This is a warm, kooky comedy about a pie-baking diner worker who embarks on an affair with her charming doctor when she discovers she is pregnant by her insecure husband. Keri Russell plays the title role in the last film from young writer / director / actress Adrienne Shelly, who heartbreakingly died before this film gained acclaim as a Sundance selection in the US. Russell carries the film beautifully, playing for laughs as easily as she induces the audience’s tears, and always reflecting a familiar feeling of reality in the surreal turns the film occasionally takes. The cast are brilliant and the story is warm and funny, with just enough angst to become moving when it needs to be. Surreal moments throughout the movie ensure this is not a typical rom-com, and hints at the interesting career Shelly could have developed if she was still here with us.
2) High School Musical 2
Does this count as a film of the year? I mean, I certainly haven’t seen it on any other lists, and the only possible reason I can think of is that as it’s ‘made for TV’ other critics have left it out of their end of year summaries… Okay, so it might not be the only reason all those over 12 years old aren’t waxing lyrical about it this year, but I am! Think of all the hours that parents have got back thanks to these HSM movies! Babysitters, if in doubt, just plonk the kids in front of these colourful, singing-filled films and watch their faces light up! I’m proud to say I’ve watched this movie more than once this year, and thoroughly enjoyed every viewing. The inoffensive fluffy fun is Disney through and through. But one thing you can count on is these six stars and their castmates work incredibly hard to get these movies out. Extremely short rehearsal periods and short shooting schedules mean that quality is a little less than that of Hairspray, but still pretty damn good. Zac Efron has become a fully fledged star this year, with articles in Time and a Rolling Stone cover to boot, Vanessa Hudgens has had her share of unwanted photos coming back to haunt her, and Ashley Tisdale has a new nose. But they are all still beloved by their young fans, who can’t wait for the New Year and High School Musical 3 to make it into cinemas around the world!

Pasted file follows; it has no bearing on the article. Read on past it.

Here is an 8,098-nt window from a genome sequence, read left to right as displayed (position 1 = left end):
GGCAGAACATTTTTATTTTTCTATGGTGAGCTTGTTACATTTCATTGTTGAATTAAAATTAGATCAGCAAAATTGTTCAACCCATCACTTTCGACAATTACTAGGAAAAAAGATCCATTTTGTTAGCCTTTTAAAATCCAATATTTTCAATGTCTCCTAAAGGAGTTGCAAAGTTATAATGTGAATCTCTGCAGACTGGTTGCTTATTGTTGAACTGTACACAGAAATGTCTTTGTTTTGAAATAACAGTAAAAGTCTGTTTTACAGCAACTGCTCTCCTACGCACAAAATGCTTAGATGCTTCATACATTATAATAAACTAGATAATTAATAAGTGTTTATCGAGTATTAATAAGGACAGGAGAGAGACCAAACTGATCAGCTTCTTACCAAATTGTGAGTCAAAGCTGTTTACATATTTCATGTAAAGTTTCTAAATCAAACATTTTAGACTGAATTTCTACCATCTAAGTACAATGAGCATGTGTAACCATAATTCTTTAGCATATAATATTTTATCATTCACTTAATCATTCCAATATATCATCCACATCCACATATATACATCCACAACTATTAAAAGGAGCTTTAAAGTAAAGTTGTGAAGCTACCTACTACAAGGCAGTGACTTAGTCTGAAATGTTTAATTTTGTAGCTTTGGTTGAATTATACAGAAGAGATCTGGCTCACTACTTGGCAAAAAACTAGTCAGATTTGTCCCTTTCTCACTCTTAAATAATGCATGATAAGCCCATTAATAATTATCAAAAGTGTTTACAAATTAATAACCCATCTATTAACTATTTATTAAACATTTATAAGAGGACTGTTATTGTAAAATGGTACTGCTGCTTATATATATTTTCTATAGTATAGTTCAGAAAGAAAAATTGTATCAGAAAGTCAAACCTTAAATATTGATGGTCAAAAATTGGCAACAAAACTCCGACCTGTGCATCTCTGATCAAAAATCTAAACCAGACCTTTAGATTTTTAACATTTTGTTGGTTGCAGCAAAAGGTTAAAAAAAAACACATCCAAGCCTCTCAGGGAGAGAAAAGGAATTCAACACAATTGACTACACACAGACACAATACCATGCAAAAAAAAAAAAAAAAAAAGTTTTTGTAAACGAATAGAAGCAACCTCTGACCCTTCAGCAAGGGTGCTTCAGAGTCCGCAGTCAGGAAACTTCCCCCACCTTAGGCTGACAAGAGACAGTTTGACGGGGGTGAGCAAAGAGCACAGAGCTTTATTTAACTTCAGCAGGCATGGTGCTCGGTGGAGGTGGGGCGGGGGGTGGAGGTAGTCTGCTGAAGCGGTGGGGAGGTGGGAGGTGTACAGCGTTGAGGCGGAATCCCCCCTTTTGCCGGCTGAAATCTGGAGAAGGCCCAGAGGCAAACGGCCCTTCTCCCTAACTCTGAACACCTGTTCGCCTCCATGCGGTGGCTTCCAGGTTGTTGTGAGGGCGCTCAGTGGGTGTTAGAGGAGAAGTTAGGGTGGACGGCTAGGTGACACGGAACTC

Oh, Hairspray. Let me count the ways in which I love you…
This movie got me through a rollercoaster of a year: On the tube in the morning I would listen to the lyrics of ‘Good Morning Baltimore’ and smile my way to work, and when I was feeling nervous or stressed I would pop the DVD in the player and let the cast sing my troubles away. It transported me into another world, a world where there is hope, positivity, and people willing to do what they can to change things. There’s choreographed dancing and superbly effortless performers (Elijah Kelley, your time is now), as well as gorgeous teens (Brittany Snow, Zac Efron) and hilarious adults (Christopher Walken, John Travolta, Michelle Pfeiffer and a fab performance from James Marsden). And then, the lead role of Tracy Turnblad played by young Nikki Blonsky, is so full of effervescent beauty and innocence that you can’t help but be charmed by the former ice cream salesgirl. The touches of John Waters’ signature humour take it from being completely saccharine, and give it the bite that takes the edge off the shiny pastel colours of early 60s Baltimore.
=1) This Is England
The complicated social landscape of Falklands-era England comes alive in this film thanks to flawless performances from the main cast and fantastic attention to detail. This Is England centres on young Shaun Fields (played beautifully by newcomer Thomas Turgoose) who, having recently lost his father in the war and become outcast from others at his school, finds acceptance from a skinhead gang of older boys and men who mould him in their image. From start to finish this film is enthralling thanks to the cast’s wonderfully nuanced performances and the realism of the writing and cinematography. The humour and warmth that emanates from the first half of the film subtly and slowly darkens to build up to the confused racism and hate that fuels the finale.
In addition to these I can’t wait to catch up with all the movies I missed this year in 2008!